** Probability **In an experiment if ‘ n ‘ is the number of exhaustive cases and ‘m’ is the number of favourable cases of an event A. Then the probability of event

**A**is denoted by

**P(A)**.

**P(A) = **

## Probability Theory

**Random Experiment**: An experiment in which all possible out comes are known and the exact output cannot be predicated in advance is called Random Experiment.

**EXAMPLE :**

(i) Tossing a fair coin

(ii) Rolling an unbiased dice

(iii) Drawing a card from a pack of well shuffled cards**Trail :**Conducting a Random Experiment once is known as a Trail**Outcome**: The result of a Trail in the random experiment is called as Outcome

**EXAMPLE :**In tossing a single coin outcomes are**H**and**T****Sample Space :**A set of all possible outcomes of a random experiments is known as Sample Space

**EXAMPLE :**

( i ) In the experiment of tossing a coin the sample space**S H,T**( ii ) If Two coins are tossed then

**S HH,HT,TH,TT**( iii ) In throwing a die S

**1,2,3,4,5,6****Event :**Any non-empty subset of a Sample Space is called an Event

**EXAMPLE :**( i ). in Tossing a single coin getting Head or Tail is an Event

( ii )Getting an Ace (or) Diamond from a pack of 52 cards is an event**Exhaustive Events :**The total number of possible outcomes of an experiment is known as Exhaustive Events

**EXAMPLE :**In the experiment of throwing a die the total number of possible outcomes = 6**Favourable Events :**The number of event which favour the happing of the events are known as Favourable Cases (or) Events

**EXAMPLE :**In tossing two dice the number of cases favourable to getting the sum 3 is (2, 1), (1, 2) i.e., 2**Mutually Exclusive Events :**If two events have no common outcomes then they are called Mutually Exclusive

**EXAMPLE:**In tossing a coin the events Head & Tail are mutually exclusive because Head & Tail cannot happen at the same time.**Independent Events :**Two events are said to be independent if the happening of one event does not affect the happening of the other.**Dependent Events**: Two events are said to be dependent if the happening of an event will affect the happening of the other event .

**EXAMPLE:**If we draw a card from a pack of 52 cards and replace it before we draw a second card. The second card is independent of first one. If we don’t replace the first card before the second draw. The second draw depends on the first one.**Axioms of Probability :**Let S be the sample space and A be the event i.e.,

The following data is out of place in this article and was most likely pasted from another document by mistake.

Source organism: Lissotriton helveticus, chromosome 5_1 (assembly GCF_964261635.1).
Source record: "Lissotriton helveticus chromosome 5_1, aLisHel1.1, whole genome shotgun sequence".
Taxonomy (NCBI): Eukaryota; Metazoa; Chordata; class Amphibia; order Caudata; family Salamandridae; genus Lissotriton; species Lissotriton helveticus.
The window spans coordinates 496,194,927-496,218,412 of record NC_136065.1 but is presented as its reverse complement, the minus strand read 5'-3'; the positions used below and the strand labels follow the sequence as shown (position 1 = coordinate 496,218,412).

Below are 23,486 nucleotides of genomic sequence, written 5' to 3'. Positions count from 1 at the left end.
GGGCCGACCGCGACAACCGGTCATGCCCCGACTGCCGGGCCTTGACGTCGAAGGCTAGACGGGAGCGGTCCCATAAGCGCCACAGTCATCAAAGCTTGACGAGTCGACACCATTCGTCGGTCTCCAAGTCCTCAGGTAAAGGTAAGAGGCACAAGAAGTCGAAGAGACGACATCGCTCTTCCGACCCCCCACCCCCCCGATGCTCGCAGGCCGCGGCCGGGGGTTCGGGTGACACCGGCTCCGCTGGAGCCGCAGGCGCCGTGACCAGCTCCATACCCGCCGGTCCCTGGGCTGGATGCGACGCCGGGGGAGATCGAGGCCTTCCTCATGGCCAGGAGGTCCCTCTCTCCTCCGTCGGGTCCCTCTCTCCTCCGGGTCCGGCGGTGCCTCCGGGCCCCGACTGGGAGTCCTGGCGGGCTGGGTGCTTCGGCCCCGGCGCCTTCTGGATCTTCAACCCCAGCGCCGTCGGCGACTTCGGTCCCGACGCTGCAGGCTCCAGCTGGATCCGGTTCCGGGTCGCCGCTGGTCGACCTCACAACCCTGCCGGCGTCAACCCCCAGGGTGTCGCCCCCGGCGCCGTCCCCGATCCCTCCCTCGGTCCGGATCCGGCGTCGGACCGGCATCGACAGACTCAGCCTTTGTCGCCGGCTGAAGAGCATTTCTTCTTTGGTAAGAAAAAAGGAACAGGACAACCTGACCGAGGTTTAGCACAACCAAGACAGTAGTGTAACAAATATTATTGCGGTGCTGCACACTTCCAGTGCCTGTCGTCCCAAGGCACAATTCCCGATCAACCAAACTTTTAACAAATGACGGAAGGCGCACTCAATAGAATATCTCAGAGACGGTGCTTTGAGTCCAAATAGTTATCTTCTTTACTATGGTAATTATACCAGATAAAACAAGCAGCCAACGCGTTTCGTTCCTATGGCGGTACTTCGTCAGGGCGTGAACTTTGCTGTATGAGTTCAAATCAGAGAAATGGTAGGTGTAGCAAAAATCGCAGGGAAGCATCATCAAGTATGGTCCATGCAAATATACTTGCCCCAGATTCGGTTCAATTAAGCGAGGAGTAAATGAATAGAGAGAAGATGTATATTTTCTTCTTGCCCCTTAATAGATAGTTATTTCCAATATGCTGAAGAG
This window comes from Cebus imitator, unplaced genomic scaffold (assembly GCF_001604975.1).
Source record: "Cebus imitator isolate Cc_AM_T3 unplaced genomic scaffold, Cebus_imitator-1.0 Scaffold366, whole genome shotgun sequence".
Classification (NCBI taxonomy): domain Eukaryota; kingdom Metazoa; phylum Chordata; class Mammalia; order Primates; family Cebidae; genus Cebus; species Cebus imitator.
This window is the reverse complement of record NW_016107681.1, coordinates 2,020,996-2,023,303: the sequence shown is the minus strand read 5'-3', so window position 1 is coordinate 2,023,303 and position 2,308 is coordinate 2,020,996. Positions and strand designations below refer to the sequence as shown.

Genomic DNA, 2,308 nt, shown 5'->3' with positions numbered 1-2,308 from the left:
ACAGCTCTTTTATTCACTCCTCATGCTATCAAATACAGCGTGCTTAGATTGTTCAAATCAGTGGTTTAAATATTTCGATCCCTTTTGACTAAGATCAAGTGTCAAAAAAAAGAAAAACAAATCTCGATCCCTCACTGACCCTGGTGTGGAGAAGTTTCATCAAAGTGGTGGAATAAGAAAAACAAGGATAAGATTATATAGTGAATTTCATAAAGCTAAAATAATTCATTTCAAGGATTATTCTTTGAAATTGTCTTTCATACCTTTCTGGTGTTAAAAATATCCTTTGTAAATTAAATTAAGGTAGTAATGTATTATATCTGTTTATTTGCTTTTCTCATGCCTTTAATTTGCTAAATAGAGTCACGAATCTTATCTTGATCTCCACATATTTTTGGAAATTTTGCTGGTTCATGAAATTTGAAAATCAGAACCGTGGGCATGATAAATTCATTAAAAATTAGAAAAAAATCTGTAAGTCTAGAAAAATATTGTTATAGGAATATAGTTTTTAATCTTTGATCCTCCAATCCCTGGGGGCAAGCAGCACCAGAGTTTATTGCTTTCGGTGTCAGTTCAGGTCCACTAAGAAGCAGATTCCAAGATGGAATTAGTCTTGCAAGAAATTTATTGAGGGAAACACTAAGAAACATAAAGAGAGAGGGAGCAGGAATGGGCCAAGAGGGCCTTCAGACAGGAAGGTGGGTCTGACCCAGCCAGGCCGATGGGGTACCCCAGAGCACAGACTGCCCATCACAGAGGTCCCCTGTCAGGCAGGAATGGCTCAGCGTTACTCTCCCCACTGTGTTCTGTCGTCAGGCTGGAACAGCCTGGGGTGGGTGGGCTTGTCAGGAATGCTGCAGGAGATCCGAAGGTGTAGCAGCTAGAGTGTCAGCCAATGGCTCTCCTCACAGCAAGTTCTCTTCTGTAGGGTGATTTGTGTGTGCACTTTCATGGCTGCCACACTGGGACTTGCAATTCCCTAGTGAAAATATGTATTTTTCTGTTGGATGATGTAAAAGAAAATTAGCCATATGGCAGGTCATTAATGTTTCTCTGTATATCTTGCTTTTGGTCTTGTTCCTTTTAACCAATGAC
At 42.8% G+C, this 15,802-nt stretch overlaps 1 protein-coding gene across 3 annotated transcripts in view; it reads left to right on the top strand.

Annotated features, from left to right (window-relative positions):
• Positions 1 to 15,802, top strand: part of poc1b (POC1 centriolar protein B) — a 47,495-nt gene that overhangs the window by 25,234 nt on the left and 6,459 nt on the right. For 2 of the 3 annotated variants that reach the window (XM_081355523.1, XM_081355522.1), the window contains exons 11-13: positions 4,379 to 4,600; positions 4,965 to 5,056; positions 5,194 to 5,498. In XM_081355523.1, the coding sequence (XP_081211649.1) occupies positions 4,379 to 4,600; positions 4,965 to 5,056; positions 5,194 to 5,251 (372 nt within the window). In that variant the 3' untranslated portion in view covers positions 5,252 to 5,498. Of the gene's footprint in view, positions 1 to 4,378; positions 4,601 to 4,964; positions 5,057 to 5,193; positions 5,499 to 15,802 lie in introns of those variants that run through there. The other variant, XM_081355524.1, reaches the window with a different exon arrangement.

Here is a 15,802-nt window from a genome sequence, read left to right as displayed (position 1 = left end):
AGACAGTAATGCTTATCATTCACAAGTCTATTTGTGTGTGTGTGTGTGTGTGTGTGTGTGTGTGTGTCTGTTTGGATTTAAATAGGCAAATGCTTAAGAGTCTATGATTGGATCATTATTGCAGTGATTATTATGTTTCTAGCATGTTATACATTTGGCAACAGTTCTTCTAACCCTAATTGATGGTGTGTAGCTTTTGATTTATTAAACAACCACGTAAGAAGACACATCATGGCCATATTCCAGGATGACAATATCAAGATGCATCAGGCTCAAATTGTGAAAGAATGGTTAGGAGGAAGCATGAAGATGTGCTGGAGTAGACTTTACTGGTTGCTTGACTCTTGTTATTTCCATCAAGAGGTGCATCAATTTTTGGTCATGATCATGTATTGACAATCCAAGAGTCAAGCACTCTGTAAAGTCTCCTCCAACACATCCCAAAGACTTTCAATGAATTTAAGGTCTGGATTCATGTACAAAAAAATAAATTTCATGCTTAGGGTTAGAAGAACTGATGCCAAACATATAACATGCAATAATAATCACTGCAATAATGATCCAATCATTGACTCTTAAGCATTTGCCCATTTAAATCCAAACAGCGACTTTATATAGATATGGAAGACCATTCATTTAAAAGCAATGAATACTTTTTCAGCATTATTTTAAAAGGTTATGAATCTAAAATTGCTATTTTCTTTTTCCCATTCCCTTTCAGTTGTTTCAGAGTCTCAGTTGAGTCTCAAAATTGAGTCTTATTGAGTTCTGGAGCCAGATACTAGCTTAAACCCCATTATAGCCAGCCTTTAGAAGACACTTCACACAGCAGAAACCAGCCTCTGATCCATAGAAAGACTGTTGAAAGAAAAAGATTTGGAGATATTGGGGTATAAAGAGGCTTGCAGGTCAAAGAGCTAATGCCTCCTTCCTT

**1**.

**2.**P(S) = 1

**3**. If A and B are mutually exclusive ( Disjoint i.e., )

= P(A)+P(B)**Results of Probability :**. for any two events A & B ,

1

**2**. If denotes compliment of event A then , = 1-P(A)

**3.**For any two events A & B ,

**4**. For any three events A, B & C ,

## Probability Examples and Probability Solutions

**Question 1:** A die is rolled, find the probability that an even number is obtained.

**Solution : **Let us first write the sample space S of the experiment.

S = {1,2,3,4,5,6}

Let E be the event "an even number is obtained" and write it down.

E = {2,4,6}

We now use the formula of the classical probability.

P(E) =

**Question 2:** Two coins are tossed, find the probability that two heads are obtained.

**Note:** Each coin has two possible outcomes H (heads) and T (Tails).

**Solution**: The sample space S is given by.

S = {(H,T),(H,H),(T,H),(T,T)}

Let E be the event "two heads are obtained".

E = {(H,H)}

We use the formula of the classical probability.

P(E) =

**Question 3:** You toss a coin AND roll a die. What is the probability of getting a tail and a on the die?

**Solution 3: **Probability of getting a tail when a single coin is tossed =

Probability of getting 4 when a die is thrown =

Required probability =

**Question 4:** A number is selected from the numbers 1, 2, 3 and then a second number y is randomly selected from the numbers 1, 4, 9. What is the probability that the product xy of the two numbers will be less than 9 ways

**Solution 4:** Number X can be selected in three ways and corresponding to each such way there are three ways of selecting number y.

Therefore, two numbers can be selected in 9 ways.

The favourable number of elementary events for which the product xy of the two numbers will less than 9 = (1,1),(1,4),(2,1),(2,4),(3,1) = 5

Hence the required probability =

**Question 5:** Find the probability of having 53 Sundays in

( i ) a leap year (ii) a non leap year

**Solution 5:** An ordinary year has 365 days i.e., 52 weeks and 1 odd day.

This day can be any one of the 7 days of the week,

P(that this day is Sunday) =

Hence, P(an Ordinary Year has 53 Sundays) =

A leap year has 366 days. i.e., 52 weeks and 2 odd days

This day can be any one of the 7 days of the week

P(that this day is Sunday) =

Hence P(a leap Year has 53 Sundays) =

**Question 6:** Two cards are drawn at random from a pack of 52 cards. What is the probability that either both are black and both are queen.

**Solution 6:** Let S be the Sample space. Then

n(S) = Number of ways of drawing 2 balls out of (6+4) =

Let E = Event of getting both balls of the same colour . Then

N(E) = Number of ways of drawing ( 2 balls out 6 )or ( 2 balls out of 4)

=

P(E) =

## Probability Questions from Previous Year Exams

Probability Aptitude

## Probability Video lectures

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